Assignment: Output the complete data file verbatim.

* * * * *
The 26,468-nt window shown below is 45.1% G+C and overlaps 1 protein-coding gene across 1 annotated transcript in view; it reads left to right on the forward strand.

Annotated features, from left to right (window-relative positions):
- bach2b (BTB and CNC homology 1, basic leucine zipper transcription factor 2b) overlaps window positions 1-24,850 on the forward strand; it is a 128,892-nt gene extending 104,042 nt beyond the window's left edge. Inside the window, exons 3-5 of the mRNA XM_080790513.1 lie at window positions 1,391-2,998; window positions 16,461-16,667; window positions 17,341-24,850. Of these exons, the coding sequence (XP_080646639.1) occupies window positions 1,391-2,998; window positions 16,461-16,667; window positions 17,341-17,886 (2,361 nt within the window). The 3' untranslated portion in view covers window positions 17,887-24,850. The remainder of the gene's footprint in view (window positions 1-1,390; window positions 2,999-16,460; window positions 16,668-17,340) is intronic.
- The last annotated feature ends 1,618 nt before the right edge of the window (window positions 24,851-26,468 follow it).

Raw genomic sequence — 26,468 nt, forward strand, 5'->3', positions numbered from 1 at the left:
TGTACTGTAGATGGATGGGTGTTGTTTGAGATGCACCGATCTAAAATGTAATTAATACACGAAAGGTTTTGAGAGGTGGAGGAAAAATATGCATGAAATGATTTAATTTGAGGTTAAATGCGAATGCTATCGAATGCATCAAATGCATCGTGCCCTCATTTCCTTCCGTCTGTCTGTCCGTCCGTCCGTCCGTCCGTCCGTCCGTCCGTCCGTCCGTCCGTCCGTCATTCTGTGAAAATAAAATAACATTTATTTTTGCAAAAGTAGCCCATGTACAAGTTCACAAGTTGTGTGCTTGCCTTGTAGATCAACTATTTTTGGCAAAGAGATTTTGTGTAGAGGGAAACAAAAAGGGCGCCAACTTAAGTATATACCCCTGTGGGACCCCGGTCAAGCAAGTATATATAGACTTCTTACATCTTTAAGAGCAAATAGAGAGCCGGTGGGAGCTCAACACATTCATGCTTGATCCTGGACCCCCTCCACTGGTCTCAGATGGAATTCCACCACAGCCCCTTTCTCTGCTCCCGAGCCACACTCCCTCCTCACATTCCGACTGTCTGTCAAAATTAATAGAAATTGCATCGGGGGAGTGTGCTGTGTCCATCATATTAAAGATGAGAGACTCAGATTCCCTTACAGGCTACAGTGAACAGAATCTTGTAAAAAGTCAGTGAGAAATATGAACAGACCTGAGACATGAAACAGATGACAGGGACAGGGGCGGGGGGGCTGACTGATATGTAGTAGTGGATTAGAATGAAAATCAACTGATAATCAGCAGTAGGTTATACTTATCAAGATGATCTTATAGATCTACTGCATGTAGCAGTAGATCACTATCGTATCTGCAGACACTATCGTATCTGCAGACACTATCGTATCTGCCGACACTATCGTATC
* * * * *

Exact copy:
The 26,468-nt window shown below is 45.1% G+C and overlaps 1 protein-coding gene across 1 annotated transcript in view; it reads left to right on the forward strand.

Annotated features, from left to right (window-relative positions):
- bach2b (BTB and CNC homology 1, basic leucine zipper transcription factor 2b) overlaps window positions 1-24,850 on the forward strand; it is a 128,892-nt gene extending 104,042 nt beyond the window's left edge. Inside the window, exons 3-5 of the mRNA XM_080790513.1 lie at window positions 1,391-2,998; window positions 16,461-16,667; window positions 17,341-24,850. Of these exons, the coding sequence (XP_080646639.1) occupies window positions 1,391-2,998; window positions 16,461-16,667; window positions 17,341-17,886 (2,361 nt within the window). The 3' untranslated portion in view covers window positions 17,887-24,850. The remainder of the gene's footprint in view (window positions 1-1,390; window positions 2,999-16,460; window positions 16,668-17,340) is intronic.
- The last annotated feature ends 1,618 nt before the right edge of the window (window positions 24,851-26,468 follow it).

Raw genomic sequence — 26,468 nt, forward strand, 5'->3', positions numbered from 1 at the left:
TGTACTGTAGATGGATGGGTGTTGTTTGAGATGCACCGATCTAAAATGTAATTAATACACGAAAGGTTTTGAGAGGTGGAGGAAAAATATGCATGAAATGATTTAATTTGAGGTTAAATGCGAATGCTATCGAATGCATCAAATGCATCGTGCCCTCATTTCCTTCCGTCTGTCTGTCCGTCCGTCCGTCCGTCCGTCCGTCCGTCCGTCCGTCCGTCCGTCCGTCATTCTGTGAAAATAAAATAACATTTATTTTTGCAAAAGTAGCCCATGTACAAGTTCACAAGTTGTGTGCTTGCCTTGTAGATCAACTATTTTTGGCAAAGAGATTTTGTGTAGAGGGAAACAAAAAGGGCGCCAACTTAAGTATATACCCCTGTGGGACCCCGGTCAAGCAAGTATATATAGACTTCTTACATCTTTAAGAGCAAATAGAGAGCCGGTGGGAGCTCAACACATTCATGCTTGATCCTGGACCCCCTCCACTGGTCTCAGATGGAATTCCACCACAGCCCCTTTCTCTGCTCCCGAGCCACACTCCCTCCTCACATTCCGACTGTCTGTCAAAATTAATAGAAATTGCATCGGGGGAGTGTGCTGTGTCCATCATATTAAAGATGAGAGACTCAGATTCCCTTACAGGCTACAGTGAACAGAATCTTGTAAAAAGTCAGTGAGAAATATGAACAGACCTGAGACATGAAACAGATGACAGGGACAGGGGCGGGGGGGCTGACTGATATGTAGTAGTGGATTAGAATGAAAATCAACTGATAATCAGCAGTAGGTTATACTTATCAAGATGATCTTATAGATCTACTGCATGTAGCAGTAGATCACTATCGTATCTGCAGACACTATCGTATCTGCAGACACTATCGTATCTGCCGACACTATCGTATC